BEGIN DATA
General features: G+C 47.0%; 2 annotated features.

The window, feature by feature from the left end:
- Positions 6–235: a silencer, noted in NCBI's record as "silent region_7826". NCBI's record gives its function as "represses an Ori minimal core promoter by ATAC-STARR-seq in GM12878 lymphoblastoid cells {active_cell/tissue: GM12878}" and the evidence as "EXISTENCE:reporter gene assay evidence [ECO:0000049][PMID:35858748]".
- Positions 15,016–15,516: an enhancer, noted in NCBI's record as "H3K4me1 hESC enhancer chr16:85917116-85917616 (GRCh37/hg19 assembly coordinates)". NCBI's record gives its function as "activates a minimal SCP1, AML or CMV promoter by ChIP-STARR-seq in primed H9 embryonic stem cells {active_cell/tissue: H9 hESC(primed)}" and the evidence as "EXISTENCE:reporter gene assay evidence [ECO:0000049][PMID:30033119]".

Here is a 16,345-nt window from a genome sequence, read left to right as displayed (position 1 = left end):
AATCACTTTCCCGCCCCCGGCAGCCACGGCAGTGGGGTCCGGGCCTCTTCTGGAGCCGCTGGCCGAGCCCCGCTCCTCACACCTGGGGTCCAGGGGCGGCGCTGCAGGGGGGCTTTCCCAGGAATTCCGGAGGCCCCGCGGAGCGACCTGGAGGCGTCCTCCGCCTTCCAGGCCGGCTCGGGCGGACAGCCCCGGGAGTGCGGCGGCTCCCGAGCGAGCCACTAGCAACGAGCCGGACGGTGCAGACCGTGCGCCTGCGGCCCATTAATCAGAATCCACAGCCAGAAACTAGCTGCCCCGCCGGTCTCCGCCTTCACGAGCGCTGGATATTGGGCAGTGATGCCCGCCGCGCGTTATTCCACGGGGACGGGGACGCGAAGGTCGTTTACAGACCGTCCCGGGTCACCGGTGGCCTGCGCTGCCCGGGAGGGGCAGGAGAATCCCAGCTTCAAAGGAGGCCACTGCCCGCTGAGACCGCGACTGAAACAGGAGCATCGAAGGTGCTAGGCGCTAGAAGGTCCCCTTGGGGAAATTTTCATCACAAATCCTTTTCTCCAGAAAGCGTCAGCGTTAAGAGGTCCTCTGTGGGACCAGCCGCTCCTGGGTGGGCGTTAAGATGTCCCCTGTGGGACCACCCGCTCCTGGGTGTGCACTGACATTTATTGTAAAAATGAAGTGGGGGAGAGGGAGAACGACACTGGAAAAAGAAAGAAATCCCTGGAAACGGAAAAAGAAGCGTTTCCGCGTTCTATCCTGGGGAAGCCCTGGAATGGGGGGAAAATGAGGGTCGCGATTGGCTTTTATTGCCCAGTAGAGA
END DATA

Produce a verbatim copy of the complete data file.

General features: G+C 47.0%; 2 annotated features.

The window, feature by feature from the left end:
- Positions 6–235: a silencer, noted in NCBI's record as "silent region_7826". NCBI's record gives its function as "represses an Ori minimal core promoter by ATAC-STARR-seq in GM12878 lymphoblastoid cells {active_cell/tissue: GM12878}" and the evidence as "EXISTENCE:reporter gene assay evidence [ECO:0000049][PMID:35858748]".
- Positions 15,016–15,516: an enhancer, noted in NCBI's record as "H3K4me1 hESC enhancer chr16:85917116-85917616 (GRCh37/hg19 assembly coordinates)". NCBI's record gives its function as "activates a minimal SCP1, AML or CMV promoter by ChIP-STARR-seq in primed H9 embryonic stem cells {active_cell/tissue: H9 hESC(primed)}" and the evidence as "EXISTENCE:reporter gene assay evidence [ECO:0000049][PMID:30033119]".

Here is a 16,345-nt window from a genome sequence, read left to right as displayed (position 1 = left end):
AATCACTTTCCCGCCCCCGGCAGCCACGGCAGTGGGGTCCGGGCCTCTTCTGGAGCCGCTGGCCGAGCCCCGCTCCTCACACCTGGGGTCCAGGGGCGGCGCTGCAGGGGGGCTTTCCCAGGAATTCCGGAGGCCCCGCGGAGCGACCTGGAGGCGTCCTCCGCCTTCCAGGCCGGCTCGGGCGGACAGCCCCGGGAGTGCGGCGGCTCCCGAGCGAGCCACTAGCAACGAGCCGGACGGTGCAGACCGTGCGCCTGCGGCCCATTAATCAGAATCCACAGCCAGAAACTAGCTGCCCCGCCGGTCTCCGCCTTCACGAGCGCTGGATATTGGGCAGTGATGCCCGCCGCGCGTTATTCCACGGGGACGGGGACGCGAAGGTCGTTTACAGACCGTCCCGGGTCACCGGTGGCCTGCGCTGCCCGGGAGGGGCAGGAGAATCCCAGCTTCAAAGGAGGCCACTGCCCGCTGAGACCGCGACTGAAACAGGAGCATCGAAGGTGCTAGGCGCTAGAAGGTCCCCTTGGGGAAATTTTCATCACAAATCCTTTTCTCCAGAAAGCGTCAGCGTTAAGAGGTCCTCTGTGGGACCAGCCGCTCCTGGGTGGGCGTTAAGATGTCCCCTGTGGGACCACCCGCTCCTGGGTGTGCACTGACATTTATTGTAAAAATGAAGTGGGGGAGAGGGAGAACGACACTGGAAAAAGAAAGAAATCCCTGGAAACGGAAAAAGAAGCGTTTCCGCGTTCTATCCTGGGGAAGCCCTGGAATGGGGGGAAAATGAGGGTCGCGATTGGCTTTTATTGCCCAGTAGAGA